Synopses & Reviews
"With the vision of an educator and communications theorist, Neil Postman examines the deeper and broader impact of television culture on the way we conduct our public affairs. He argues that unless we examine and understand the effects of living in a television-bound society, we are in danger of creating a trivial culture that will spawn a race of people who adore the technologies that undo their capacities to think. He claims that the dramatic change that television has brought to American culture is difficult to control. It is possible, however to control television's influence only when the dangers of its techniques are understood and admitted. He suggests that Americans ask 'what we are laughing about and why we have stopped thinking.'" Reviewed by Daniel Weiss, Virginia Quarterly Review (Copyright 2006 Virginia Quarterly Review)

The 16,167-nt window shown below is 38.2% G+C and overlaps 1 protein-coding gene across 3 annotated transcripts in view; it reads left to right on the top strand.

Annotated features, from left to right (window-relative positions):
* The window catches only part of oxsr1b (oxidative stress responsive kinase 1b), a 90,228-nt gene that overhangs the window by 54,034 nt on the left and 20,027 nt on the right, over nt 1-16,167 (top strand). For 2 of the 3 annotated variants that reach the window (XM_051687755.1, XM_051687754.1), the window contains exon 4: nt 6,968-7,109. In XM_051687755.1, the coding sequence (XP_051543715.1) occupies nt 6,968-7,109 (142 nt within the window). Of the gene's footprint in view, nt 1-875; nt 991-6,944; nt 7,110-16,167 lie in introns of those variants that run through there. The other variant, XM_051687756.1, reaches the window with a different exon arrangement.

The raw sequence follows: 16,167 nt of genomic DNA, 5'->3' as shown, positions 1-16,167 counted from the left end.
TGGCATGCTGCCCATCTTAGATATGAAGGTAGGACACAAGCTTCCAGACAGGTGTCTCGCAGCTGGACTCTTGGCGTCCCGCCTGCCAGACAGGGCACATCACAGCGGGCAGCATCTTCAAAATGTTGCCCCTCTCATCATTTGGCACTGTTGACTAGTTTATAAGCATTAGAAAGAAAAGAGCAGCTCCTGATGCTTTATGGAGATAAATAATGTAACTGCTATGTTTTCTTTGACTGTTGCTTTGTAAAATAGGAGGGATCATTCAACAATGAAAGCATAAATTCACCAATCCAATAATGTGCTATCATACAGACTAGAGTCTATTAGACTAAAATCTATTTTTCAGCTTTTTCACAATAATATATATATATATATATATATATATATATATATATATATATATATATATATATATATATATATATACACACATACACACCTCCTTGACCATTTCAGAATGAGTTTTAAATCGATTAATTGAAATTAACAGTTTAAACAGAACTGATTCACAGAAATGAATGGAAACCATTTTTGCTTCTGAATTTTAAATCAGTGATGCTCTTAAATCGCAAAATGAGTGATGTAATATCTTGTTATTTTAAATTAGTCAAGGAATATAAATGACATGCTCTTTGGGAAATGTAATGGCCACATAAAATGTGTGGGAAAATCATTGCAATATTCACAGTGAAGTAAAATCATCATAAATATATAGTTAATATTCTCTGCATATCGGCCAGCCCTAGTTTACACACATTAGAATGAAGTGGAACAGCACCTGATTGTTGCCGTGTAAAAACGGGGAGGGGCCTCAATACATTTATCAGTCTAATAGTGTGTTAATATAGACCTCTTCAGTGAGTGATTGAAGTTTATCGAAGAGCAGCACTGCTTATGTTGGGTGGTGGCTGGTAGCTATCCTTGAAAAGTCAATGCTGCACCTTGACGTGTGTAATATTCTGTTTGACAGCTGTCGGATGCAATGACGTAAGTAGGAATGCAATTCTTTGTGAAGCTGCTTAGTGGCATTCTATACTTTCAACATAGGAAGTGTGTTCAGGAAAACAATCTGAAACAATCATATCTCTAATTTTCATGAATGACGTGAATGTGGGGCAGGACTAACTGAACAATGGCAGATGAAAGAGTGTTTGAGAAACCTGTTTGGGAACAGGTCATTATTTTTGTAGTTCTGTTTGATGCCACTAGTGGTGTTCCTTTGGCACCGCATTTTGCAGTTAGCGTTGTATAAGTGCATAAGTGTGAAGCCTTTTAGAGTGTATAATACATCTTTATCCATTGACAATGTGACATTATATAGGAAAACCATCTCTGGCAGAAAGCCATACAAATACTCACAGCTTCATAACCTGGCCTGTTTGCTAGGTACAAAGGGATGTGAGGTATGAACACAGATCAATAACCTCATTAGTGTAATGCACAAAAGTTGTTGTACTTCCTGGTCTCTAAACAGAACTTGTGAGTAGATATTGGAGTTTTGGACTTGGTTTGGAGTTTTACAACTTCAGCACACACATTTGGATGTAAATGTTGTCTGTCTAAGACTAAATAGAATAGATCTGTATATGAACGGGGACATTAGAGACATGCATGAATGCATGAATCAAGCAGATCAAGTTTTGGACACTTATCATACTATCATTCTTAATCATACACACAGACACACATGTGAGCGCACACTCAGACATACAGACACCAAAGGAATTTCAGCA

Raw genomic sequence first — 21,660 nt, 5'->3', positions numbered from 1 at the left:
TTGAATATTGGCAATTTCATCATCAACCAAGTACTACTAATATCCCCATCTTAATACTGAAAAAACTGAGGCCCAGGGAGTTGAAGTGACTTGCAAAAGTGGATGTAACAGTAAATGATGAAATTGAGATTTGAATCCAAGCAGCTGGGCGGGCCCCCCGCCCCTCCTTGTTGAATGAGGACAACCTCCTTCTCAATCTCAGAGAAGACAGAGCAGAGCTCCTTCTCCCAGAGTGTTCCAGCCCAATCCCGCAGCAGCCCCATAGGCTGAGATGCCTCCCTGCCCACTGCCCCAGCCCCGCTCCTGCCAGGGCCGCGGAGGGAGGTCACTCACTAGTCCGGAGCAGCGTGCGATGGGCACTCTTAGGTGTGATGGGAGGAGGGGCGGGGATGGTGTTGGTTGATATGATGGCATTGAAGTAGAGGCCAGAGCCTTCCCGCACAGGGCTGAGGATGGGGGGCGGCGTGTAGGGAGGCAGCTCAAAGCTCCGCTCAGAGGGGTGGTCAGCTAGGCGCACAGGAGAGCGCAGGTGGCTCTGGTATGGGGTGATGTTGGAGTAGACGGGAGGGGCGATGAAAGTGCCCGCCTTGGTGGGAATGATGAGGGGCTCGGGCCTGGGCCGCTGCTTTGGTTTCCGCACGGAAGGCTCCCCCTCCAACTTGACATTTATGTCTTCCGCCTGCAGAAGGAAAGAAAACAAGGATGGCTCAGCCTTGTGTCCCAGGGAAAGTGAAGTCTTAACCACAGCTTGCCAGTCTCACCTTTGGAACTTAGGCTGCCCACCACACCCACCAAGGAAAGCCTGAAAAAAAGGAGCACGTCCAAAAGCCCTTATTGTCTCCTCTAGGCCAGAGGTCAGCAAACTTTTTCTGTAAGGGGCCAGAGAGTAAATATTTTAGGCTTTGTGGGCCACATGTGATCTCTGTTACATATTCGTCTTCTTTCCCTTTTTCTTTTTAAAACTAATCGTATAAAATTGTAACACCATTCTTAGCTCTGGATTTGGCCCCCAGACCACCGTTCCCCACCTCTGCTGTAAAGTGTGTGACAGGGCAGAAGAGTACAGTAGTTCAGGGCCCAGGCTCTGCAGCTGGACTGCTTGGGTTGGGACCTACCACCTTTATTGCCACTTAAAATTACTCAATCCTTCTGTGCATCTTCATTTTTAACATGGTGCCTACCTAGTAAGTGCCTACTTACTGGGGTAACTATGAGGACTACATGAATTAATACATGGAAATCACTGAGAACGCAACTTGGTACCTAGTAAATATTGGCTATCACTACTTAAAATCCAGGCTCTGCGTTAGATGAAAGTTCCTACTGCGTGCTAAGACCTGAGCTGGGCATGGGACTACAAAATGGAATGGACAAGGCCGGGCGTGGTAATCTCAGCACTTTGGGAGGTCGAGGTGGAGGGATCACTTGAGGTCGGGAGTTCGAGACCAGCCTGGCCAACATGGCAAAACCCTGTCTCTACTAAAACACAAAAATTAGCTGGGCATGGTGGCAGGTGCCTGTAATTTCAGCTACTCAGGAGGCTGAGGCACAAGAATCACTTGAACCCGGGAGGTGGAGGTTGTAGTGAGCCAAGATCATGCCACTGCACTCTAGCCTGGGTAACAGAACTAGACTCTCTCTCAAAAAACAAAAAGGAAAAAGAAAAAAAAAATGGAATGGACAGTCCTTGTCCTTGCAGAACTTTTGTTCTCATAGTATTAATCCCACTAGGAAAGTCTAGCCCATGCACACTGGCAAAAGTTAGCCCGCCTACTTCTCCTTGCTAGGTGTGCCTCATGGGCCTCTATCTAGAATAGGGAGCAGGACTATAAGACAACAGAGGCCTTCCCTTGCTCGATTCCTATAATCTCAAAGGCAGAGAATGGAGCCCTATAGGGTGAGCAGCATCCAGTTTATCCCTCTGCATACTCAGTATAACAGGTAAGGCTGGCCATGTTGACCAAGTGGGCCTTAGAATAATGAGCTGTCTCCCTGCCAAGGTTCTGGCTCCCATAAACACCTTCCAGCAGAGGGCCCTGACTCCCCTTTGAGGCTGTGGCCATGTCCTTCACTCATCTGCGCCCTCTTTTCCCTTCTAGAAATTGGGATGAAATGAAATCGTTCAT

Postman takes an enlightening look at the long-term effects of mass media--how it transforms our world, and the ways in which the media onslaught can be challenged.